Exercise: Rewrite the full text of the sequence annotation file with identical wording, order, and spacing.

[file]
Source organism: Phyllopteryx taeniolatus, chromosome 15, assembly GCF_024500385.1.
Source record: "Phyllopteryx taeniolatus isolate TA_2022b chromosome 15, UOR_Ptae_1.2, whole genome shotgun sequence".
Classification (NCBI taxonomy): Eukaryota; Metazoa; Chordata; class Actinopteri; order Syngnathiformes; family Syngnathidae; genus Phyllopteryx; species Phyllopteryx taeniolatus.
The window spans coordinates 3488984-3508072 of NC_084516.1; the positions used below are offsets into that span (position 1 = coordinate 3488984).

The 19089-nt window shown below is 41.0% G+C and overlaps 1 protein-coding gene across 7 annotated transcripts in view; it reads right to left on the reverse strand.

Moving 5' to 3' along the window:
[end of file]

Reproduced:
Source organism: Phyllopteryx taeniolatus, chromosome 15, assembly GCF_024500385.1.
Source record: "Phyllopteryx taeniolatus isolate TA_2022b chromosome 15, UOR_Ptae_1.2, whole genome shotgun sequence".
Classification (NCBI taxonomy): Eukaryota; Metazoa; Chordata; class Actinopteri; order Syngnathiformes; family Syngnathidae; genus Phyllopteryx; species Phyllopteryx taeniolatus.
The window spans coordinates 3488984-3508072 of NC_084516.1; the positions used below are offsets into that span (position 1 = coordinate 3488984).

The 19089-nt window shown below is 41.0% G+C and overlaps 1 protein-coding gene across 7 annotated transcripts in view; it reads right to left on the reverse strand.

Moving 5' to 3' along the window: